Only when an individual accumulates broad spectrums of consistent experience that are thematically similar, will he or she then develop principles, theories, or schema that encompass both past learning and allows him/her to interpret future challenges successfully. The cognitive or intellectual security to process and interpret successfully lends itself to emotional security as well. In the case of being a partner in a couple, the cognitively developmentally mature individual will be able to successfully interpret current interactions, which reciprocally enhances the emotional stability of the relationship. The therapist may need to translate for clients their cognitively negotiated and jointly held relationship and life principles into concrete behaviors. For example, a classic therapeutic instruction is "You need to take care of yourself." This may already be an alien concept to some people culturally and thus, cognitively challenging. This could be difficult cross-cultural training, including from dysfunctional or contrasting family-of-origin culture ill-fitting the current relationship.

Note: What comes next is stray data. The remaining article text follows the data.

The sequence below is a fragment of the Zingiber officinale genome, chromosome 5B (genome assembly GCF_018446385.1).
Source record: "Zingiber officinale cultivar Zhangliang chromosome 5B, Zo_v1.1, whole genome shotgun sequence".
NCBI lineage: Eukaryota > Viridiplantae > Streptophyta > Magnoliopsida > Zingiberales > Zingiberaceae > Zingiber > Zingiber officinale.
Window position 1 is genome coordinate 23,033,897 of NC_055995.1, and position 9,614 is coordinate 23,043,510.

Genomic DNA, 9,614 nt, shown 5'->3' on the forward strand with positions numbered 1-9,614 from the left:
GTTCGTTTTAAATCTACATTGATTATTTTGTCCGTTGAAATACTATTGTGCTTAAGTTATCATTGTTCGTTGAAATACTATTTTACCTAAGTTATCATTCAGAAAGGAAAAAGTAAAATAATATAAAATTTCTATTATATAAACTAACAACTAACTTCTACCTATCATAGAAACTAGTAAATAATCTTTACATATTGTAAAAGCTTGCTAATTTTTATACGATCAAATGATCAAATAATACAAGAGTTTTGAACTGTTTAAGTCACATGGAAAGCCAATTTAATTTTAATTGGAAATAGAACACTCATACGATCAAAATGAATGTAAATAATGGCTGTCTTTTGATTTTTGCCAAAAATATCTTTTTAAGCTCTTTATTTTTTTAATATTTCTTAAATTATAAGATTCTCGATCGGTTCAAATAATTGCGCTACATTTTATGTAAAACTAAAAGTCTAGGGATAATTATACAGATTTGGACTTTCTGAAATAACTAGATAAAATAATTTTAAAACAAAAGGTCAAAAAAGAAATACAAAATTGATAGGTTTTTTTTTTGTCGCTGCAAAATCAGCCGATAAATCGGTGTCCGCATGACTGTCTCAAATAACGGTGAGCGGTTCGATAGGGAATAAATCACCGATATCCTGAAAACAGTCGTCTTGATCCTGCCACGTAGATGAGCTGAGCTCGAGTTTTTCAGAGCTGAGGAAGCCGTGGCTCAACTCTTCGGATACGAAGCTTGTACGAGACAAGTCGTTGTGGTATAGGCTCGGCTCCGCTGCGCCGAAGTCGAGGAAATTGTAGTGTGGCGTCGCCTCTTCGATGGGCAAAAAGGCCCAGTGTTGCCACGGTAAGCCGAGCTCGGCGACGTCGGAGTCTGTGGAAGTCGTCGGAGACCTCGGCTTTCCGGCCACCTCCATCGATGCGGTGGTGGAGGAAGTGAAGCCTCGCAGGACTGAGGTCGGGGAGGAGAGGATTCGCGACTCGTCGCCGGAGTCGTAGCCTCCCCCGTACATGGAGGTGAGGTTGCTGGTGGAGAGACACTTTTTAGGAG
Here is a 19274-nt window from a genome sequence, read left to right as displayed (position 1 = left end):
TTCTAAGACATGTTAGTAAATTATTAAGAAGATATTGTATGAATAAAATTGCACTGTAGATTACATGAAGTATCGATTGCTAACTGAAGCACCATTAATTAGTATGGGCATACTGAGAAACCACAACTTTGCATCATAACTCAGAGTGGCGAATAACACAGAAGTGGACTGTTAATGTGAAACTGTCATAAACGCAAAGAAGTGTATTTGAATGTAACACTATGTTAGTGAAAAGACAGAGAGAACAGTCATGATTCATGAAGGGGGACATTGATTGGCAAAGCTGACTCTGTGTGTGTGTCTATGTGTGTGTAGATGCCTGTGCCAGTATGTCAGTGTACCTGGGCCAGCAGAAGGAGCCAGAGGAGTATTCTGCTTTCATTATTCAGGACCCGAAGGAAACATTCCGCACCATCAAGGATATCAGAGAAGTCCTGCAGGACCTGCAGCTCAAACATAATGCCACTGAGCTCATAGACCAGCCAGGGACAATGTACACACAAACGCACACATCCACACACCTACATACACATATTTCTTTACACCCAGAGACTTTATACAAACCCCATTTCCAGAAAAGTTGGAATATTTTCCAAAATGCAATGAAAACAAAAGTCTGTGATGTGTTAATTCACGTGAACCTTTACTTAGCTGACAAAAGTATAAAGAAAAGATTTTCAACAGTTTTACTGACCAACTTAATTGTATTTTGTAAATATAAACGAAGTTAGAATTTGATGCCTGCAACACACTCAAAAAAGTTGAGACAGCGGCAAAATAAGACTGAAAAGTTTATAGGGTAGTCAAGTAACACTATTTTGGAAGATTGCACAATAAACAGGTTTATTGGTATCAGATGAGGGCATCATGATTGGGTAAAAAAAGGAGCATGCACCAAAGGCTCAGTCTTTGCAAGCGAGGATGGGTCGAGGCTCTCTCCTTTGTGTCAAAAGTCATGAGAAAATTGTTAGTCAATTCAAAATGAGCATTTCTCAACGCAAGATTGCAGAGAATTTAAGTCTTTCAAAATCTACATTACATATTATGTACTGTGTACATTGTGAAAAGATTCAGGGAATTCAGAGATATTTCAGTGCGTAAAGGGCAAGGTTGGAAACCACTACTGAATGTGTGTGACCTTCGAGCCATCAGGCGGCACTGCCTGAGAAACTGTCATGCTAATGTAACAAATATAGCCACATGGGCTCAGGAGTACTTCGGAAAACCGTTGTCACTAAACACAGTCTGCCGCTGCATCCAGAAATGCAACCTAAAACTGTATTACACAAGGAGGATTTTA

A challenge to a humanistic approach to therapy, which honors the individual, couple, and family, is that it assumes the clients' cognitive maturity. However, formal operations functioning may not be very difficult if not impossible for some individuals, especially when they are under stress. The directive to take care of oneself will not be followed through on unless the individual has a multitude of experiences where he or she was guided to take care him/herself with positive consequences. And other situations where he or she did not take care of him/herself and there were negative consequences. The experiences where the individual made personal choice would have involved many different contexts of self-care: physically (diet, exercise, rest…), financially (savings, investment…), socially (boundary setting, maintaining relationships…), emotionally (seeking and giving nurturing, owning affect), academically (doing homework, paying attention), vocationally (dress code, time management…), and so forth. With these experiences, the general instruction of "taking care of yourself" can more readily be interpreted and acted upon in new circumstance with specific choices and behaviors. One person wants to do something that the partner dislikes. This needs to be recognized as a "taking care of yourself" situation. If the partner defers without protest to avoid an unnecessary conflict, is that taking care of him or herself? Moreover, if deferring means the partner will hold resentment, is that taking care of oneself? Would expressing oneself and still deferring to the other be taking care of oneself? Other schema for relationships and personal health may need to be balanced: don't sweat the small stuff; you have to pick your battles; honesty and open communication is important in relationships; you shouldn't keep score in a relationship; you need to balance different principles; and so forth.